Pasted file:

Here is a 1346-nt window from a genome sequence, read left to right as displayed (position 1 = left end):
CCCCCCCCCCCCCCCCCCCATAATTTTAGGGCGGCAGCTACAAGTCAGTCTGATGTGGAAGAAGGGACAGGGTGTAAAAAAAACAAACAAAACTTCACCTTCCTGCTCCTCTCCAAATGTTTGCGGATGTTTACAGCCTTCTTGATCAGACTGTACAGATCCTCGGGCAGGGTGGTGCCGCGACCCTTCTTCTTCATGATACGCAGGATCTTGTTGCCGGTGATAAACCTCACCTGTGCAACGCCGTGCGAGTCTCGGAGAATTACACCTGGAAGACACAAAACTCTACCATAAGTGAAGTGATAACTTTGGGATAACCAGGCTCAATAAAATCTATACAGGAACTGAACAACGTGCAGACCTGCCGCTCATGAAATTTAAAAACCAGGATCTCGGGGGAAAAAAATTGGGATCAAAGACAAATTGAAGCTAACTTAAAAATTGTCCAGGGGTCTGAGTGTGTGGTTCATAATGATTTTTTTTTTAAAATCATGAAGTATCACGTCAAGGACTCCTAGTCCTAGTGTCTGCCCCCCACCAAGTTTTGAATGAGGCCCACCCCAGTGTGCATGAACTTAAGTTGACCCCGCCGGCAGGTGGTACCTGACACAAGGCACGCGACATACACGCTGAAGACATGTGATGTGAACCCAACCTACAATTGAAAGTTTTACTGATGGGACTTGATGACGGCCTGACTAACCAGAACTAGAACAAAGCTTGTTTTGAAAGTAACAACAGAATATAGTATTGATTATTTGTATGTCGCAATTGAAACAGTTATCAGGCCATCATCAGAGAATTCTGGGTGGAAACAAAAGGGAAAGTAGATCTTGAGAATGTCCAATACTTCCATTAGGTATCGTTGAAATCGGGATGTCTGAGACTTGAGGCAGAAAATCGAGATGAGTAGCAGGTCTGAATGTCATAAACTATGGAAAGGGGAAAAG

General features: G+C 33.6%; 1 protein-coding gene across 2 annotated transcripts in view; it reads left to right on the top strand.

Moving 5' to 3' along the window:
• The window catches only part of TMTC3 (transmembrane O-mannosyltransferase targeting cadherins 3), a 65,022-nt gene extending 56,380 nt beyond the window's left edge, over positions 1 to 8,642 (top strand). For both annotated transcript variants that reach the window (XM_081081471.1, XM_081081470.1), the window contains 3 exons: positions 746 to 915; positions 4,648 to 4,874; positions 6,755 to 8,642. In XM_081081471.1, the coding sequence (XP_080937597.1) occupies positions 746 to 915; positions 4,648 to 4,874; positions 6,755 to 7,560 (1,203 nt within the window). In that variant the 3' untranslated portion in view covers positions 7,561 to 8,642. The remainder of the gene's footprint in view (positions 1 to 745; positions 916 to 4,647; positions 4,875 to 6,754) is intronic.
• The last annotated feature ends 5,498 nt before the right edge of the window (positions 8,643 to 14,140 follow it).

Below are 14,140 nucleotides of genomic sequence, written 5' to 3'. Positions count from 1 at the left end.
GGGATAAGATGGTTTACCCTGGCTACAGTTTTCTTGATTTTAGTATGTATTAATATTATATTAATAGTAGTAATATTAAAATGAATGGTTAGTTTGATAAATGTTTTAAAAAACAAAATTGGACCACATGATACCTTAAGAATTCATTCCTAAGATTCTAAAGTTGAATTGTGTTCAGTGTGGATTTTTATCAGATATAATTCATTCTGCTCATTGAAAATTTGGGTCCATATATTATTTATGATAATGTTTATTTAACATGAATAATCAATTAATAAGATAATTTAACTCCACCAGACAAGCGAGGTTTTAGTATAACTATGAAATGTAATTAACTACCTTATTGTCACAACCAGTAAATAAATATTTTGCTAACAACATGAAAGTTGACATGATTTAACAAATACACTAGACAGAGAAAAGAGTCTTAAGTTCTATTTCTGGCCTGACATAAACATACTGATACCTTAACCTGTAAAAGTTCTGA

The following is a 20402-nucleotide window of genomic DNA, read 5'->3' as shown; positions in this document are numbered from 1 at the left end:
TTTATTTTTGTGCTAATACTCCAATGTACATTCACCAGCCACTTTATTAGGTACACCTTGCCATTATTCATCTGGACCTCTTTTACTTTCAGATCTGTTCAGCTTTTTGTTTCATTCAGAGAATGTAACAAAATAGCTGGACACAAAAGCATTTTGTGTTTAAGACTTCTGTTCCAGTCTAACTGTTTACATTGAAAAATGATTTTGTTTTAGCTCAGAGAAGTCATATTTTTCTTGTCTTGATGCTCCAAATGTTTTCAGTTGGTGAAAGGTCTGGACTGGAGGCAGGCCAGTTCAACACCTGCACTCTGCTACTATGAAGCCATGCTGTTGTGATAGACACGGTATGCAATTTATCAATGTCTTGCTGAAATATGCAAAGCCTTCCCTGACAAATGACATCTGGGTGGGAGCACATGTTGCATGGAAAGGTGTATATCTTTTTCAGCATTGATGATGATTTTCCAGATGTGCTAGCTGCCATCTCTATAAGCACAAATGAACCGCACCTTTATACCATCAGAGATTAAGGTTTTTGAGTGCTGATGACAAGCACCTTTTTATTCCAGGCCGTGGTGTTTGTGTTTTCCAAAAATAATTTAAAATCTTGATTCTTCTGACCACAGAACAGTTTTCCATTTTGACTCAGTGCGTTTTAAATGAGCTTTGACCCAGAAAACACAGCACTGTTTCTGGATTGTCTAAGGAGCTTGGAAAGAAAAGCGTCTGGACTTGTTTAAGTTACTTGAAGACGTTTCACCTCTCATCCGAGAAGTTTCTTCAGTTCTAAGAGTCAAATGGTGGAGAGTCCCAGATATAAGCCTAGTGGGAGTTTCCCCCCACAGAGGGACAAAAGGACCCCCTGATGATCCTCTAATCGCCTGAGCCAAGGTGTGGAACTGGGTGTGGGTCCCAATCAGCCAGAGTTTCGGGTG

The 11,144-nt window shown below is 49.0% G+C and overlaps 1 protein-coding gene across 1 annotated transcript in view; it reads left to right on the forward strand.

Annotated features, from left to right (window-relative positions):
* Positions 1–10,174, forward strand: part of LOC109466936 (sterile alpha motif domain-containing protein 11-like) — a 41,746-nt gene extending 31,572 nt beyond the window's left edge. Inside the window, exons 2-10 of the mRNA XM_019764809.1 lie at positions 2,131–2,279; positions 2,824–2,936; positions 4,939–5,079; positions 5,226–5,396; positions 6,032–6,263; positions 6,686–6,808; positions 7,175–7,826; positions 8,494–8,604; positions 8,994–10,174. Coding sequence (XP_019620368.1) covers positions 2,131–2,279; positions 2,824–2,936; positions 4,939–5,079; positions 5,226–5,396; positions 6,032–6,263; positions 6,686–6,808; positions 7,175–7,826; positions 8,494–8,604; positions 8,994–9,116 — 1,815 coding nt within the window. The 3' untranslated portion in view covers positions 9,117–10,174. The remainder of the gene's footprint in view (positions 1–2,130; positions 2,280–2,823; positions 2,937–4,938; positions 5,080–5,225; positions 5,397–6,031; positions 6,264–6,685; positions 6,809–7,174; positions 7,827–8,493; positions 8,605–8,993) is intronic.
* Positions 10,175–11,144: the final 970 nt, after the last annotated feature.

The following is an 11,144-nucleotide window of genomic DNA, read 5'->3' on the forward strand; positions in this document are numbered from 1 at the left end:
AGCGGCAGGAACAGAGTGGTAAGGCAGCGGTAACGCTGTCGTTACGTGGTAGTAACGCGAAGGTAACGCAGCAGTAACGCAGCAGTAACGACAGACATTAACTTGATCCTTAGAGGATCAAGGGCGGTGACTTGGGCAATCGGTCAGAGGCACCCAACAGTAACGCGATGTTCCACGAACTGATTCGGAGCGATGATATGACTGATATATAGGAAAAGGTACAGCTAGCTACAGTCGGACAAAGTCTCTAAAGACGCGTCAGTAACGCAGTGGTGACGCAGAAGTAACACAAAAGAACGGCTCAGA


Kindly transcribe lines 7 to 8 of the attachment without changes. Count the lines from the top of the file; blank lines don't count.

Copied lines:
Below are 14,140 nucleotides of genomic sequence, written 5' to 3'. Positions count from 1 at the left end.
GGGATAAGATGGTTTACCCTGGCTACAGTTTTCTTGATTTTAGTATGTATTAATATTATATTAATAGTAGTAATATTAAAATGAATGGTTAGTTTGATAAATGTTTTAAAAAACAAAATTGGACCACATGATACCTTAAGAATTCATTCCTAAGATTCTAAAGTTGAATTGTGTTCAGTGTGGATTTTTATCAGATATAATTCATTCTGCTCATTGAAAATTTGGGTCCATATATTATTTATGATAATGTTTATTTAACATGAATAATCAATTAATAAGATAATTTAACTCCACCAGACAAGCGAGGTTTTAGTATAACTATGAAATGTAATTAACTACCTTATTGTCACAACCAGTAAATAAATATTTTGCTAACAACATGAAAGTTGACATGATTTAACAAATACACTAGACAGAGAAAAGAGTCTTAAGTTCTATTTCTGGCCTGACATAAACATACTGATACCTTAACCTGTAAAAGTTCTGA